In response to the post “A Fatal Flaw,” and the subsequent comments, a reader writes:
“Not to mince words with the poster, but it is not necessarily true that you have to use professional development to prove you have attempted to salvage an employee. From a philosophical point of view, I agree that administrators have a duty to model what they expect. Teachers don’t write off students, principals don’t right off teachers. However, there can be the need for exceptions. Recent Commissioner (Texas) rulings tend to uphold the principle that districts have no duty to remediate poor performance and employees have no legal right to expect an opportunity to grow. That is a hard stand to take, but since we have Commissioner and court rulings on the issue, obviously some districts have had to take that hard stand. Most superintendents and school boards expect principals to make an attempt to remediate poor performance, but not all, apparently.”
Notice and opportunity, it’s what leadership owes every employee. If you are unable, unwilling, or to lazy to provide a staff member with notice that he or she is not meeting expectations and the opportunity to improve his or her performance, you may be sitting in the chair, but you are not a leader. Note that notice and opportunity relates to job performance, not blatant stupidity, illegal acts, negligence, etc. And, notice does not specify a specific number of notices and opportunity does not mean a set amount of time (my rule of thumb was two memos and one semester).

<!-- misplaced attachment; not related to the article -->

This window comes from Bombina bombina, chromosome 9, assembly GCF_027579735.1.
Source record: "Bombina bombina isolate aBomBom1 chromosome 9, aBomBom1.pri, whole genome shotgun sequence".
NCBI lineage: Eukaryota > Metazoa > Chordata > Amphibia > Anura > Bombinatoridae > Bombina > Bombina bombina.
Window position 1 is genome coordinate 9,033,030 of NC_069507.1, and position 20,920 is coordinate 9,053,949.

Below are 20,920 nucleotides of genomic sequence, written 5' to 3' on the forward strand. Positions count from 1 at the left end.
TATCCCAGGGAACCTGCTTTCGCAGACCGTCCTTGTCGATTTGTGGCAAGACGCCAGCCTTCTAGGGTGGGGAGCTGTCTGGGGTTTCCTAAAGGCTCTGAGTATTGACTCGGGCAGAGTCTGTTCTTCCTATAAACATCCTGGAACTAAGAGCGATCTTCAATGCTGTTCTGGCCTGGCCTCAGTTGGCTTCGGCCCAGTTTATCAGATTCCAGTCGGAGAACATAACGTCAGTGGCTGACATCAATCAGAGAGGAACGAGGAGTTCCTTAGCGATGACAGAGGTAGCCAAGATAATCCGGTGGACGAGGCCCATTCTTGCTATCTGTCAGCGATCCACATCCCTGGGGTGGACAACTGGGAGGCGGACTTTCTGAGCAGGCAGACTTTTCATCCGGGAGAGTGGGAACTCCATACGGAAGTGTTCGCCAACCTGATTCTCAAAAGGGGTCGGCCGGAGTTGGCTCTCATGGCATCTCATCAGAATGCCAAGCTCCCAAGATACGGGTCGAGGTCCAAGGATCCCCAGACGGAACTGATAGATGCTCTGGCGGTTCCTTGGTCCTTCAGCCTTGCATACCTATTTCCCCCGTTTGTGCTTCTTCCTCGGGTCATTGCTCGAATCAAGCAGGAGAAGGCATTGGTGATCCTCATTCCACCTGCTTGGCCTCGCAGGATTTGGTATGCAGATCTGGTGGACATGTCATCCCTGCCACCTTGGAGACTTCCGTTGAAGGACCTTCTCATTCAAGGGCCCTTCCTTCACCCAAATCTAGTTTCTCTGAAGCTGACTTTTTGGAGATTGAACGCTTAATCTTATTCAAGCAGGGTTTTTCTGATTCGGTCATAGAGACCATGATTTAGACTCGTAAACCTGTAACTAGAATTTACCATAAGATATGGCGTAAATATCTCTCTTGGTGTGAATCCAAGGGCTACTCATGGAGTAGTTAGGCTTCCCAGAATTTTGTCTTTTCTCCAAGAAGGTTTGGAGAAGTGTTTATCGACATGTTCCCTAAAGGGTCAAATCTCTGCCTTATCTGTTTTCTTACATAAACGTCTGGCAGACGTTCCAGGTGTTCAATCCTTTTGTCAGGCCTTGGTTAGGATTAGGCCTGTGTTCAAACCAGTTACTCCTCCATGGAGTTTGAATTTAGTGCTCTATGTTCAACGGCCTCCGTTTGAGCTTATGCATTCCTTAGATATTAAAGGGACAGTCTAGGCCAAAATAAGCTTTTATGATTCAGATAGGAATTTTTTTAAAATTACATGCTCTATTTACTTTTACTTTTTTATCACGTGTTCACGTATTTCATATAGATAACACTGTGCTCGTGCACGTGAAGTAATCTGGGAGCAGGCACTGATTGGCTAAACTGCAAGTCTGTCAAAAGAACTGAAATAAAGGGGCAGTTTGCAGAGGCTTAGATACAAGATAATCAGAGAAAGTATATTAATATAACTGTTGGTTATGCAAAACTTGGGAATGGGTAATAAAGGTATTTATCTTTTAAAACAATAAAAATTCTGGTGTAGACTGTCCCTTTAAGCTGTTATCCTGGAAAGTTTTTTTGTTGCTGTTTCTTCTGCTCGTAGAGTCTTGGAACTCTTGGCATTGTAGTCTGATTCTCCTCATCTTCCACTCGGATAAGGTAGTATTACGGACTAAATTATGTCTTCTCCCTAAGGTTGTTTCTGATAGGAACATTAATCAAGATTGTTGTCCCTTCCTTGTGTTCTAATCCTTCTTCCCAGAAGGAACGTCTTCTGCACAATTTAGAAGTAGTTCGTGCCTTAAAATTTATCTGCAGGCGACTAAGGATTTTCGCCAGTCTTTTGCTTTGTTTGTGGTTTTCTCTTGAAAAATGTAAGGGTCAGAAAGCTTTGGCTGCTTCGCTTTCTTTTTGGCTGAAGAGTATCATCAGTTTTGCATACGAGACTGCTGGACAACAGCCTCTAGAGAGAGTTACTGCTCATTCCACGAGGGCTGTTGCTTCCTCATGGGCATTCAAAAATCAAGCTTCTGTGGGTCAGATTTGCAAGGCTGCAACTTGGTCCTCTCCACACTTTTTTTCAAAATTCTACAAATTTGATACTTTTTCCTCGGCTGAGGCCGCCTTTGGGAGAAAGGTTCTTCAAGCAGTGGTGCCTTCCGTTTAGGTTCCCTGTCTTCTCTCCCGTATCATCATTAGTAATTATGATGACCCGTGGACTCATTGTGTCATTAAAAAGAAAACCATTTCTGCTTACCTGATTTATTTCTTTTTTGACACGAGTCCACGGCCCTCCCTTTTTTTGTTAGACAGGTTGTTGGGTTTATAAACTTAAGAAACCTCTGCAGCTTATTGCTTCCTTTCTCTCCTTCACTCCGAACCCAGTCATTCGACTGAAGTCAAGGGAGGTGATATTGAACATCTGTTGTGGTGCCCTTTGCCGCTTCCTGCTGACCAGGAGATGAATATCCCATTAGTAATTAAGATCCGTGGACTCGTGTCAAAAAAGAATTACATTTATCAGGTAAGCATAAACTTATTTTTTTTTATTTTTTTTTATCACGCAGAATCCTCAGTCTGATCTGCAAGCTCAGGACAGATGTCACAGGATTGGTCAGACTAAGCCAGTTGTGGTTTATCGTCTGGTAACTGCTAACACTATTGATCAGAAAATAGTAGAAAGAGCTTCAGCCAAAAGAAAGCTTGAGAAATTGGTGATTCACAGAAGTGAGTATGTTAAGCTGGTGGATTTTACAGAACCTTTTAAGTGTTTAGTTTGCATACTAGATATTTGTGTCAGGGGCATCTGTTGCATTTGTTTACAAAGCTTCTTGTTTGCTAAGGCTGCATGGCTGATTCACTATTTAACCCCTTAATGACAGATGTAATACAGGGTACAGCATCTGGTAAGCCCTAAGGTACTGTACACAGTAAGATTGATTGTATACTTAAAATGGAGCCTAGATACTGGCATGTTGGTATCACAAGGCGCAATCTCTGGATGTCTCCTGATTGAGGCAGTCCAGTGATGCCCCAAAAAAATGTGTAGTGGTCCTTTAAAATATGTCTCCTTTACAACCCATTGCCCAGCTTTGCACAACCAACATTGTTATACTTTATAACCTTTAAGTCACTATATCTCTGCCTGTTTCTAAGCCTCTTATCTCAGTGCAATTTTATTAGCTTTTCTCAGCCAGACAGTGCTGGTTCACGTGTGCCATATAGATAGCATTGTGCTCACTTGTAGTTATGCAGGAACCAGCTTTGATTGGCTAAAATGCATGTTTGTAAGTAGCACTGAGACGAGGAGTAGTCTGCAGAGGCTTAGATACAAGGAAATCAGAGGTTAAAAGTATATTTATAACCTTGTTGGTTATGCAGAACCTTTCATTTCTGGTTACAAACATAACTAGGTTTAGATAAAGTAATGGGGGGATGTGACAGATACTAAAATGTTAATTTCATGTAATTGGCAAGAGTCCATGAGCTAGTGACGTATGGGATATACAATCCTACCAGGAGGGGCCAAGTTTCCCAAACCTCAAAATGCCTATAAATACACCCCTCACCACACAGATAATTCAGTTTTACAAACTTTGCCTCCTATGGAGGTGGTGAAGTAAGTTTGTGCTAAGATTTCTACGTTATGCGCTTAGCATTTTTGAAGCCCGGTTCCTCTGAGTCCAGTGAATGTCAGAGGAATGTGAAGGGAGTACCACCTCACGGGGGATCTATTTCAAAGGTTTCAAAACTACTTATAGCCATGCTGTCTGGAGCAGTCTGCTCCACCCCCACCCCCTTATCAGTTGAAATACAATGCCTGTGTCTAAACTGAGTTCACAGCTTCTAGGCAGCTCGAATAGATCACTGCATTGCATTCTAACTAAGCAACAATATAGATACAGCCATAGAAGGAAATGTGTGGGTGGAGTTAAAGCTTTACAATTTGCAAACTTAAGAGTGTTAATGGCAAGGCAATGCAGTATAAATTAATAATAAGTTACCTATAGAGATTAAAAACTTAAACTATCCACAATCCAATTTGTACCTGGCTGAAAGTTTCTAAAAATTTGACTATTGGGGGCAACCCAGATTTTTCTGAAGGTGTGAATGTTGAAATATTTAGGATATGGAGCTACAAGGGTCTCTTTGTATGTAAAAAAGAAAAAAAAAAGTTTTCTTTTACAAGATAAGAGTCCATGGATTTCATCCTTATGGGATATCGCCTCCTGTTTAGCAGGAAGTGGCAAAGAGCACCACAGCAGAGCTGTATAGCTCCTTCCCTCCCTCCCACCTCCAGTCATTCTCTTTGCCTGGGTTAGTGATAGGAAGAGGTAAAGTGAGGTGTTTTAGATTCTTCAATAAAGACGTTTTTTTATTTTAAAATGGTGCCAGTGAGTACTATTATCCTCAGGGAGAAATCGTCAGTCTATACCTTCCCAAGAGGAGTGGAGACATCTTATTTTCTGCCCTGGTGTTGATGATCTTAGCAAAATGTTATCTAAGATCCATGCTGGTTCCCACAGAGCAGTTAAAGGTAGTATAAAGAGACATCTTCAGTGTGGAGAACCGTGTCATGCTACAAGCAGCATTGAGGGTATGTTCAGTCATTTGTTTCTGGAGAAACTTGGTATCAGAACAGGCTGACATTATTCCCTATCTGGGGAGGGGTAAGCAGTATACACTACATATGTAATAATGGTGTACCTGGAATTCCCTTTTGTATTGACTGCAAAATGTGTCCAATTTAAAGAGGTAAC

It is the lack of leaders in leadership positions that gives credence to the perceived value of unions.
Think. Work. Achieve.